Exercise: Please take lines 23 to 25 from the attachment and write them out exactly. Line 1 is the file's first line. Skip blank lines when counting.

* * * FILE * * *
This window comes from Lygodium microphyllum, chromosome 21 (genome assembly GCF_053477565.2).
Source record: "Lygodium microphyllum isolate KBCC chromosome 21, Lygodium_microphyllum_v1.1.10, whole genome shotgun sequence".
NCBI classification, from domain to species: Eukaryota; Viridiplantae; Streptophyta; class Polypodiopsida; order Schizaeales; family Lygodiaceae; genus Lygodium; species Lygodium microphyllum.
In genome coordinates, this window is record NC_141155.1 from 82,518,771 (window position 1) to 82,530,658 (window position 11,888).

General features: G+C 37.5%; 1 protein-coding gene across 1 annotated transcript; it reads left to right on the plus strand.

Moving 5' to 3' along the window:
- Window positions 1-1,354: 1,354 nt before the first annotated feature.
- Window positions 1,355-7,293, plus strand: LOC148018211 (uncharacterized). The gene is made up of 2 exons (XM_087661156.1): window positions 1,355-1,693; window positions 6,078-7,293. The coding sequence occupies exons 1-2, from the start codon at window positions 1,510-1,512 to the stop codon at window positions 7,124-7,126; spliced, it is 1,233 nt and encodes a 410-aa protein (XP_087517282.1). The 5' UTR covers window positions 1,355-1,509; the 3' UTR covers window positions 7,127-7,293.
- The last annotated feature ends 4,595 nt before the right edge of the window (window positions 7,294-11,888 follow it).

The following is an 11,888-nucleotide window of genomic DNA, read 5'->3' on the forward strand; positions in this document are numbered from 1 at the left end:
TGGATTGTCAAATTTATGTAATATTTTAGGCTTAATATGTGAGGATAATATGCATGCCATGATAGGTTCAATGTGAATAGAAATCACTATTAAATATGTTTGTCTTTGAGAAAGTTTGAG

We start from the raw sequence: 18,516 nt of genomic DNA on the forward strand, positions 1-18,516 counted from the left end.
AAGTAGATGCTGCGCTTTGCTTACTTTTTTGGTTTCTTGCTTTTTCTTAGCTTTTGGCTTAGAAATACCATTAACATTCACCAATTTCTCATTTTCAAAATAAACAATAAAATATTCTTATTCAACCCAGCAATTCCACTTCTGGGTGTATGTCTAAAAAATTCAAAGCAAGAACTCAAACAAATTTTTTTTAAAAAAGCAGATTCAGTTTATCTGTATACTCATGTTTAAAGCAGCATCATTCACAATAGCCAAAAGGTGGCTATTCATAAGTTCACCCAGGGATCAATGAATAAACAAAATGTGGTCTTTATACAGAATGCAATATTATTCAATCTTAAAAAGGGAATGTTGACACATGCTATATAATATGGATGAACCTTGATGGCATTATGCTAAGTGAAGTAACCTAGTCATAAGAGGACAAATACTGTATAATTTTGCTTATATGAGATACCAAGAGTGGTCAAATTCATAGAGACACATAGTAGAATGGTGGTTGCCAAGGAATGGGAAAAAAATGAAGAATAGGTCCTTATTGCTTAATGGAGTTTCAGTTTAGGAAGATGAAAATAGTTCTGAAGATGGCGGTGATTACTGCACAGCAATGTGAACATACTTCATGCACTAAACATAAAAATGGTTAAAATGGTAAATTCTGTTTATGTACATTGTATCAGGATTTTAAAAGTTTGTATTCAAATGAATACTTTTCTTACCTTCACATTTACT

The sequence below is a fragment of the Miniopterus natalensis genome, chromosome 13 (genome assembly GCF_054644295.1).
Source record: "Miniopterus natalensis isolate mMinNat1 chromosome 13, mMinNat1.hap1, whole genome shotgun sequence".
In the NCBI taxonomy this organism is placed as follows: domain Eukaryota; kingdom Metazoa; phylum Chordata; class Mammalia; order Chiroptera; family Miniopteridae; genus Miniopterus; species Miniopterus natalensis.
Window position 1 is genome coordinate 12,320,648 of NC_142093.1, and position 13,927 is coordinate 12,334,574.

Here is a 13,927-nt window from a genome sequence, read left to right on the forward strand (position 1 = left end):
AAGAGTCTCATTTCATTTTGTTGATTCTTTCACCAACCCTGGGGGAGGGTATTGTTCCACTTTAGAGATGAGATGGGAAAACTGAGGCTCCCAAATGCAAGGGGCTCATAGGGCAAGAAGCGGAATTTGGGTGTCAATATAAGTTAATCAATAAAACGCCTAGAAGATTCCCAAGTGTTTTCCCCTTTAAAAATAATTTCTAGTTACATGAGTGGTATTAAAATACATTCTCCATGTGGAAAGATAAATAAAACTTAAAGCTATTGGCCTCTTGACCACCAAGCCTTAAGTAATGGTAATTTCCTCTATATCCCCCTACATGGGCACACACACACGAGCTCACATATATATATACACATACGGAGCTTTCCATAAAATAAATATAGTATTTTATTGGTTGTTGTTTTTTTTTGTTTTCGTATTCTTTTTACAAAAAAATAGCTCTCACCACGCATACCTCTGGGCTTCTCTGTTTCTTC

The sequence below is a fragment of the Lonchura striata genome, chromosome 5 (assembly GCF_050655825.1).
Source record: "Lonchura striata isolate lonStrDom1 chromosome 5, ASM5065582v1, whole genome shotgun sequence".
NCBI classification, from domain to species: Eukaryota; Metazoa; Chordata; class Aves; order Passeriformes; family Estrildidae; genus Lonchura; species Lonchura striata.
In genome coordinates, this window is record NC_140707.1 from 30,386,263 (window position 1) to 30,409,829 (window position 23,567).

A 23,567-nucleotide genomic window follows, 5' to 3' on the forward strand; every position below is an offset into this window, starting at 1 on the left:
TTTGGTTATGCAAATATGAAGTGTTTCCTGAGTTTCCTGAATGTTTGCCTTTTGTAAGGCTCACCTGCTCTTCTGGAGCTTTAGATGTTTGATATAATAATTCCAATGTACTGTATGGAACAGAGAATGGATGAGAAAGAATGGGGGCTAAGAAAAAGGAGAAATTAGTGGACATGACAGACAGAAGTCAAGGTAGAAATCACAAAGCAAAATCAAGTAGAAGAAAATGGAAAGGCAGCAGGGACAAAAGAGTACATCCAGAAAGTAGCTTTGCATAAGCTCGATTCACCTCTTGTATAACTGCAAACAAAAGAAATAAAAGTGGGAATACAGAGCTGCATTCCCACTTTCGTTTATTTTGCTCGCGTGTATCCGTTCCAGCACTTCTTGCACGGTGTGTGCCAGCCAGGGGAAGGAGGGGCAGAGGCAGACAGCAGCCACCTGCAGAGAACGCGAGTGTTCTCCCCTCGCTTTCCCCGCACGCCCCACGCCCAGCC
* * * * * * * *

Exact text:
In genome coordinates, this window is record NC_140707.1 from 30,386,263 (window position 1) to 30,409,829 (window position 23,567).

A 23,567-nucleotide genomic window follows, 5' to 3' on the forward strand; every position below is an offset into this window, starting at 1 on the left:
TTTGGTTATGCAAATATGAAGTGTTTCCTGAGTTTCCTGAATGTTTGCCTTTTGTAAGGCTCACCTGCTCTTCTGGAGCTTTAGATGTTTGATATAATAATTCCAATGTACTGTATGGAACAGAGAATGGATGAGAAAGAATGGGGGCTAAGAAAAAGGAGAAATTAGTGGACATGACAGACAGAAGTCAAGGTAGAAATCACAAAGCAAAATCAAGTAGAAGAAAATGGAAAGGCAGCAGGGACAAAAGAGTACATCCAGAAAGTAGCTTTGCATAAGCTCGATTCACCTCTTGTATAACTGCAAACAAAAGAAATAAAAGTGGGAATACAGAGCTGCATTCCCACTTTCGTTTATTTTGCTCGCGTGTATCCGTTCCAGCACTTCTTGCACGGTGTGTGCCAGCCAGGGGAAGGAGGGGCAGAGGCAGACAGCAGCCACCTGCAGAGAACGCGAGTGTTCTCCCCTCGCTTTCCCCGCACGCCCCACGCCCAGCC